Last updated 14/09/2023
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What is mindfulness? Mindfulness is paying attention to things that are happening in the present moment. That's it! Often the word 'non-judgemental' is included, because if your attention is engaged with making judgements, it is not focused on something in the present moment. There are different ways of getting into this state that involve developing calmness (e.g. focus on the breath) or developing compassion (e.g. loving-kindness or metta). There are also different “accompanying contemplations”, like the idea that everything is temporary, the idea that everything is linked in a cause-and-effect chain (e.g. dependent origination), the idea that there is no stable self, or the idea that attachment is the root of suffering. These are extra bits that surround the practice of mindfulness, though, and if they are overwhelming can be left until later. This post isn't about an approach to mindfulness, or meditation, it is about what mindfulness is, and some of the myths around mindfulness that either become barriers to mindfulness, or take people down a different path.
There is a lot of confusion about what mindfulness is. Why is this? I think there are several reasons. Firstly, people often assume that mindfulness and meditation are the same thing. Mindfulness is often developed during mindfulness meditation, and so it makes sense that people might use these words interchangeably, especially if you aren't talking about mindfulness or meditation on a very consistent basis. There is research into mindfulness, and there is research into meditation, and there is research into mindfulness meditation, and so the outcomes might get blended together if people aren't unusually interested in the details of the methods sections of these research papers.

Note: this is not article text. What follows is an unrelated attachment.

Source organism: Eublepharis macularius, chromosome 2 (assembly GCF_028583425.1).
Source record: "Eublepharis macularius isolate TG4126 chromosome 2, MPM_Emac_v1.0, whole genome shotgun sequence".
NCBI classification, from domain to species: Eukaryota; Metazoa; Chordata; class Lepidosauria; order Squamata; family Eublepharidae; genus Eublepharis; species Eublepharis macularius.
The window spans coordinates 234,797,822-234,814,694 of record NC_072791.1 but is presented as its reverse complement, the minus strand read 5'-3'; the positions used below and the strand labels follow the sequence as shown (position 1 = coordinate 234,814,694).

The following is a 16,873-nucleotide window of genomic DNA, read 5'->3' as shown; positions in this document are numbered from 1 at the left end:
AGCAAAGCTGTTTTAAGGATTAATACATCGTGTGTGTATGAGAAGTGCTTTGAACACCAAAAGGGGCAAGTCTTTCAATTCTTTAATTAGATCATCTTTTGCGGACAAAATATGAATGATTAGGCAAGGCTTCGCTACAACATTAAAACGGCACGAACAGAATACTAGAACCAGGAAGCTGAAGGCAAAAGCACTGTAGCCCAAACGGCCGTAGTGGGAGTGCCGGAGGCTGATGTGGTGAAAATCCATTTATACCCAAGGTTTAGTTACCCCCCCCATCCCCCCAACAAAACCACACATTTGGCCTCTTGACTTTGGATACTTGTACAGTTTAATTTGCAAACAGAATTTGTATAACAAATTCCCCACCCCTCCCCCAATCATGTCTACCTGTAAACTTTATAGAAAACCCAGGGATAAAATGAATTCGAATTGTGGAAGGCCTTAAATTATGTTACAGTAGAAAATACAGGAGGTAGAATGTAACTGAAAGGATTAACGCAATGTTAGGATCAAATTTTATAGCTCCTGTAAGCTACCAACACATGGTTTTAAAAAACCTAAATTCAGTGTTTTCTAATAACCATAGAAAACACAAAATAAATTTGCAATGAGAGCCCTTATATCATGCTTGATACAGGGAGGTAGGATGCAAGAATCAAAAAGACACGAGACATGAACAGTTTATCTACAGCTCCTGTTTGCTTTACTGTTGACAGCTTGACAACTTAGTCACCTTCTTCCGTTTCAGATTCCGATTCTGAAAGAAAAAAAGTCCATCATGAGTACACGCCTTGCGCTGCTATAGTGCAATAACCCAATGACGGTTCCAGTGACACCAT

Mindfulness is the act of paying attention to something happening in the present, and meditation is a practice of sitting and doing something structured with the mind. There is mindfulness meditation, but there are different meditations, as well, from various cultural backgrounds around the world.
It's also possible that some confusion exists because our culture often encourages positive thinking, staying strong, getting over things, or in some form moving emotions and thoughts along, and the idea that you can pay attention to these emotions and thoughts without moving them along might seem counterintuitive or unhelpful.
Add to this the idea that moving past thoughts and emotions is so strongly embedded in our culture because it is an approach to functioning that is often successful in the short term, and going in the opposite direction might be something that feels distinctly wrong. When something goes directly against what we want to do and what we are encouraged to do, it's easy to misinterpret. It's also really easy to come up with reasons not to do something we don't want to do.
But misconceptions about what mindfulness is don't need to discourage people who would otherwise be interested in practicing it. So I wanted to look at some common myths that block or derail mindfulness:
Myth 1: Mindfulness is about clearing the mind of thoughts